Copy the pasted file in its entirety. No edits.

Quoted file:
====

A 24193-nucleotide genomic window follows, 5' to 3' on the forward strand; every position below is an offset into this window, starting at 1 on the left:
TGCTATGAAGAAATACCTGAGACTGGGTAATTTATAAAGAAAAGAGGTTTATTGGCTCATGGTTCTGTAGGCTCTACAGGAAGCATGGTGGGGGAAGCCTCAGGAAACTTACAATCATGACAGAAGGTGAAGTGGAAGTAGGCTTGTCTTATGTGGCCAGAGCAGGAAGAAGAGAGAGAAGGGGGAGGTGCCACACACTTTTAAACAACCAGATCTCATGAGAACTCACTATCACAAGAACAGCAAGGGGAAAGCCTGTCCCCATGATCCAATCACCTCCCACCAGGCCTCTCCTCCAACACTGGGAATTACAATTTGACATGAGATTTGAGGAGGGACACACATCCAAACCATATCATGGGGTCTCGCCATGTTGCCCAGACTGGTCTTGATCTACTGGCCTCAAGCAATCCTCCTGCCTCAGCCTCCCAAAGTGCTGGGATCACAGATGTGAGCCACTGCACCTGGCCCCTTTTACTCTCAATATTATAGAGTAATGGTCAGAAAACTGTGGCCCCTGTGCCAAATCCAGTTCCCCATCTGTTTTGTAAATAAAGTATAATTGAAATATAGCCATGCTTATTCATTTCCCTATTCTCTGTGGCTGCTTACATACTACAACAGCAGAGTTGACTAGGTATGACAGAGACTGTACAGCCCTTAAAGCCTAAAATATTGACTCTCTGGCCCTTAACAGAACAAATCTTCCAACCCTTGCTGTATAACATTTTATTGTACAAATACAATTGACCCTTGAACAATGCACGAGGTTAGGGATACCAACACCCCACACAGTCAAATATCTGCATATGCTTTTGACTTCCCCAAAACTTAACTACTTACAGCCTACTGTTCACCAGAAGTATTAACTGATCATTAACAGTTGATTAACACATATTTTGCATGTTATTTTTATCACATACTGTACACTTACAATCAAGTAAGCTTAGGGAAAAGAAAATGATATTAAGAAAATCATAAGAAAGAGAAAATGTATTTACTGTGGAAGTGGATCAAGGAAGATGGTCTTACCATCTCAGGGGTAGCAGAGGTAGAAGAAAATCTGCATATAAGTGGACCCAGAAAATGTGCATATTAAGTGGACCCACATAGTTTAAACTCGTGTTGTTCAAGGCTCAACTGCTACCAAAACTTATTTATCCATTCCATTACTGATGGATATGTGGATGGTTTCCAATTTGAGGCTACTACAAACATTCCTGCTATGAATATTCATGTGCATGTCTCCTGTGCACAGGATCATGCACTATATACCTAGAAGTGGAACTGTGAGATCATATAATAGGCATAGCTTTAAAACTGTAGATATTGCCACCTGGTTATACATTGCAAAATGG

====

A 24193-nucleotide genomic window follows, 5' to 3' on the forward strand; every position below is an offset into this window, starting at 1 on the left:
TGCTATGAAGAAATACCTGAGACTGGGTAATTTATAAAGAAAAGAGGTTTATTGGCTCATGGTTCTGTAGGCTCTACAGGAAGCATGGTGGGGGAAGCCTCAGGAAACTTACAATCATGACAGAAGGTGAAGTGGAAGTAGGCTTGTCTTATGTGGCCAGAGCAGGAAGAAGAGAGAGAAGGGGGAGGTGCCACACACTTTTAAACAACCAGATCTCATGAGAACTCACTATCACAAGAACAGCAAGGGGAAAGCCTGTCCCCATGATCCAATCACCTCCCACCAGGCCTCTCCTCCAACACTGGGAATTACAATTTGACATGAGATTTGAGGAGGGACACACATCCAAACCATATCATGGGGTCTCGCCATGTTGCCCAGACTGGTCTTGATCTACTGGCCTCAAGCAATCCTCCTGCCTCAGCCTCCCAAAGTGCTGGGATCACAGATGTGAGCCACTGCACCTGGCCCCTTTTACTCTCAATATTATAGAGTAATGGTCAGAAAACTGTGGCCCCTGTGCCAAATCCAGTTCCCCATCTGTTTTGTAAATAAAGTATAATTGAAATATAGCCATGCTTATTCATTTCCCTATTCTCTGTGGCTGCTTACATACTACAACAGCAGAGTTGACTAGGTATGACAGAGACTGTACAGCCCTTAAAGCCTAAAATATTGACTCTCTGGCCCTTAACAGAACAAATCTTCCAACCCTTGCTGTATAACATTTTATTGTACAAATACAATTGACCCTTGAACAATGCACGAGGTTAGGGATACCAACACCCCACACAGTCAAATATCTGCATATGCTTTTGACTTCCCCAAAACTTAACTACTTACAGCCTACTGTTCACCAGAAGTATTAACTGATCATTAACAGTTGATTAACACATATTTTGCATGTTATTTTTATCACATACTGTACACTTACAATCAAGTAAGCTTAGGGAAAAGAAAATGATATTAAGAAAATCATAAGAAAGAGAAAATGTATTTACTGTGGAAGTGGATCAAGGAAGATGGTCTTACCATCTCAGGGGTAGCAGAGGTAGAAGAAAATCTGCATATAAGTGGACCCAGAAAATGTGCATATTAAGTGGACCCACATAGTTTAAACTCGTGTTGTTCAAGGCTCAACTGCTACCAAAACTTATTTATCCATTCCATTACTGATGGATATGTGGATGGTTTCCAATTTGAGGCTACTACAAACATTCCTGCTATGAATATTCATGTGCATGTCTCCTGTGCACAGGATCATGCACTATATACCTAGAAGTGGAACTGTGAGATCATATAATAGGCATAGCTTTAAAACTGTAGATATTGCCACCTGGTTATACATTGCAAAATGG